New research from Delta Dental finds that the negative impact on oral health from the pandemic could have long-term effects.
New research from Delta Dental on oral health care during the Covid-19 pandemic, published recently by the Journal of the American Dental Association, reported a significant decrease in the provision of preventive oral health care services when compared to pre-pandemic levels.
The study, Impact of the Covid-19 pandemic on oral health care use in the United States through December 2021, showed that there were significant decreases in preventive dental services that persisted for more than a year, particularly across all age groups under 65. The decline could reflect, in part, anecdotal reports of loss of employer-sponsored dental benefits, reluctance to seek care due to concerns about Covid-19 exposure, or staff shortages at dental offices. Study authors also found a significant increase in the delivery of night guards to adult patients. This may indicate a rise in stress-related teeth grinding that can crack or fracture teeth.
“This data tells us that, while we’re through the pandemic, we’re just beginning to understand the long-term impacts it could have on the nation’s oral and overall health,” said Joseph Dill, DDS, MBA, chief dental officer, Delta Dental Plans Association and head of dental science, Delta Dental Institute. “The reduction in preventive procedures seen across age groups could lead to an increase in caries or deterioration of periodontal status, particularly for people who require regular preventive and maintenance care. This can exacerbate other health problems, like risk of stroke, high blood pressure, and diabetes.”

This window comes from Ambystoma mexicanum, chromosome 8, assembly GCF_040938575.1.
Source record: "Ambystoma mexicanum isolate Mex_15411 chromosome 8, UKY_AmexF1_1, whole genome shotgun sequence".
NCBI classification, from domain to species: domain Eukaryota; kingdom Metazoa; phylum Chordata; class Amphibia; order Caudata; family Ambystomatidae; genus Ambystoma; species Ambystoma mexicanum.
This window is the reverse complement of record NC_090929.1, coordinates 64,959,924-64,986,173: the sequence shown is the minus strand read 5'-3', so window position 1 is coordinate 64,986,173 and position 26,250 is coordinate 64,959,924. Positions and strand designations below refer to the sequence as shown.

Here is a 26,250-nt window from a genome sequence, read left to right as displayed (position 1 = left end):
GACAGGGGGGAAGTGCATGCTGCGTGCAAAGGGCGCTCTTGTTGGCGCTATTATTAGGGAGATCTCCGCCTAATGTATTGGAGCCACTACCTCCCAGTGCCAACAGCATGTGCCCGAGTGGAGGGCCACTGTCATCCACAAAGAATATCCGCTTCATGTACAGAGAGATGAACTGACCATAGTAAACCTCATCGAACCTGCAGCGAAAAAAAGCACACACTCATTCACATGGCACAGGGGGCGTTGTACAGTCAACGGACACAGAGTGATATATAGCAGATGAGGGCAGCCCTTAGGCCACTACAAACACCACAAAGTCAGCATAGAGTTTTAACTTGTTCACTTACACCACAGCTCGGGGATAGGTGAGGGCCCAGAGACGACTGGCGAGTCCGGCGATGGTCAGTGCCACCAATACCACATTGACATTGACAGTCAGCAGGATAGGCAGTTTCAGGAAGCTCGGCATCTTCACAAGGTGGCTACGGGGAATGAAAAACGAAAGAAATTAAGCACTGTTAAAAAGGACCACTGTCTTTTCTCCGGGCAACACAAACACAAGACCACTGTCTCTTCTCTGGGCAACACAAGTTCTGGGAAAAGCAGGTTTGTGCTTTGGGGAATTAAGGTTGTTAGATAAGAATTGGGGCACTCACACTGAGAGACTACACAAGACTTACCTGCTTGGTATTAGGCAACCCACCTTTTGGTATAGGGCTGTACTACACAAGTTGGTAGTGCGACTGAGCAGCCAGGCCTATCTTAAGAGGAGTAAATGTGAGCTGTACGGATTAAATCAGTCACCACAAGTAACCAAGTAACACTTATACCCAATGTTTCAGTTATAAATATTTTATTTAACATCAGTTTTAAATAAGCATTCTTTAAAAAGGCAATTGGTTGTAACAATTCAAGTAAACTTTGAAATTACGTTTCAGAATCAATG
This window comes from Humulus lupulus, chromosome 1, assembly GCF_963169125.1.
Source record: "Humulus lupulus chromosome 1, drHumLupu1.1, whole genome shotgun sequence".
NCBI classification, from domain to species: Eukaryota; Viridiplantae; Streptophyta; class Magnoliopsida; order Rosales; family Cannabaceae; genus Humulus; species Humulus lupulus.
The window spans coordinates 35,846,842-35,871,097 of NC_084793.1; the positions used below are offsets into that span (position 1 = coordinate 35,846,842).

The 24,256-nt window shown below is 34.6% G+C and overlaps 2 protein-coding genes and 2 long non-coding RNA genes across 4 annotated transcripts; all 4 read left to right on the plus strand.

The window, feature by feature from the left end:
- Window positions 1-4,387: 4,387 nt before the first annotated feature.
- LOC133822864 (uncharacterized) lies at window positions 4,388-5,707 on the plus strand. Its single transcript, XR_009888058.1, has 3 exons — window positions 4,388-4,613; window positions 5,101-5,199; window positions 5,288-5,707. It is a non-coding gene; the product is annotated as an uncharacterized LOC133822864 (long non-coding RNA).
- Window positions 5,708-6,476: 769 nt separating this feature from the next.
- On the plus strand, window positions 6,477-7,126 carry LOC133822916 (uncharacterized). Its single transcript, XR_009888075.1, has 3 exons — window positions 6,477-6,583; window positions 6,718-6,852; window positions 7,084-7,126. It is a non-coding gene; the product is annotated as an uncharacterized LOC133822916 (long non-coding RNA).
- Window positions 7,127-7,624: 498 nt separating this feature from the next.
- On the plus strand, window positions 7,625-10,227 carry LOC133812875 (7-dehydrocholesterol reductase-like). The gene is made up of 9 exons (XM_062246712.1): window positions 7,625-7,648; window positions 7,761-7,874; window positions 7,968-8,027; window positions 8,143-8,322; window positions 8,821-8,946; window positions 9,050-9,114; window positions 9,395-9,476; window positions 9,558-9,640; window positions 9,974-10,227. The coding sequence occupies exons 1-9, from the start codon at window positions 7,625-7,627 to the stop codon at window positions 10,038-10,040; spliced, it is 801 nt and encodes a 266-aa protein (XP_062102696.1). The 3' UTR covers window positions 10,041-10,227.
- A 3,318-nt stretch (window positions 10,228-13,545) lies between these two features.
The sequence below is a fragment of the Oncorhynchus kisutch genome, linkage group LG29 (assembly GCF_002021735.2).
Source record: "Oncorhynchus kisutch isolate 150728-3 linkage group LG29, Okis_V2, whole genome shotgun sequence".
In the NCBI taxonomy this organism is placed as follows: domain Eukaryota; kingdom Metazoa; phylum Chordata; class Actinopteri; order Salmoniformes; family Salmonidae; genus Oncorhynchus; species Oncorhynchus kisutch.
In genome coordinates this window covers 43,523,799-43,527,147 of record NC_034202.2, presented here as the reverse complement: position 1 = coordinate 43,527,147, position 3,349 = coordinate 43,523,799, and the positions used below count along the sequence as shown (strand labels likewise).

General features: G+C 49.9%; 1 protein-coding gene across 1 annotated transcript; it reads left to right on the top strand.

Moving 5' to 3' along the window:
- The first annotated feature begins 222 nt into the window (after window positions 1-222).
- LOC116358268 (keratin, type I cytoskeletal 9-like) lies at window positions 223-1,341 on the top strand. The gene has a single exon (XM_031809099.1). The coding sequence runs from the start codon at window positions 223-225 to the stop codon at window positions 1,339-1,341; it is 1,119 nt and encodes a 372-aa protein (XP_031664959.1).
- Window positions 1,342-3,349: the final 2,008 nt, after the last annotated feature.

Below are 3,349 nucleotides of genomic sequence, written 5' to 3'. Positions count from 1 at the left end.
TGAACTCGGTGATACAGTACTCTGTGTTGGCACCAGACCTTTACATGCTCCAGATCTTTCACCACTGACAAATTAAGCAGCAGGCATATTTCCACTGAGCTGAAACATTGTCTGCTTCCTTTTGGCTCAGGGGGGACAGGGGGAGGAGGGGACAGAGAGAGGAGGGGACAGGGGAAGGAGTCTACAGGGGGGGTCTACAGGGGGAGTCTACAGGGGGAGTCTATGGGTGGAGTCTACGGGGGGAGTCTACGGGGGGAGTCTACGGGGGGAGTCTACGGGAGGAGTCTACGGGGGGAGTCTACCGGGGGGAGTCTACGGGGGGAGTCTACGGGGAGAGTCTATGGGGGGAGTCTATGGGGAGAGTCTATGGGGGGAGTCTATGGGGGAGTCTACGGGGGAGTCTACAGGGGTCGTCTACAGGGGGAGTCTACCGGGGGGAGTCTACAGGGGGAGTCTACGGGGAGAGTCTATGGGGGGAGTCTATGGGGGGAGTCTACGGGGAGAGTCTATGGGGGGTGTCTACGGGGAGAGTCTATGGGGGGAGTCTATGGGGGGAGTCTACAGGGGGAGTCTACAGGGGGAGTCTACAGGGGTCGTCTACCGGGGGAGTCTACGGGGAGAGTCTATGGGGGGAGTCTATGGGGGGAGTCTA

Key takeaways from the study include:
- The Covid-19 pandemic has had both direct and indirect effects on oral health care, including prevention, treatments, and procedures. Direct effects on oral health care include the closure of dental practices and ensuing interruption of care. For those requiring regular preventive and maintenance care, these delays could lead to an increase in caries (cavities) or worsening of periodontal disease.
- The decrease in preventive services from pre-pandemic levels raises concerns about long-term health impacts. Reductions in preventive procedure volumes across age groups younger than 65 years may have longer-term effects on oral and overall health.
- There was a significant increase in the number of occlusal night guards delivered to adult patients and an increase in crowns in patients 65 years and older. This likely indicates an increase in stress-related bruxing (teeth grinding), which may also have led to an increase in cracked or fractured teeth in seniors. However, the claims data could not confirm anecdotal reports of an increase in cracked or fractured teeth.
The research assessed the effects of the Covid-19 pandemic on oral health care using national insurance claims data. The research team analyzed claims by quarter from 2017 to 2019 and from July 2020 to December 2021, including 600 million submitted procedure codes.
Delta Dental conducts important research using national dental care claims data to uncover trends in oral health care and to help instruct avenues for intervention. The study team intends to conduct follow-up research that will explore national oral health claims data from 2022.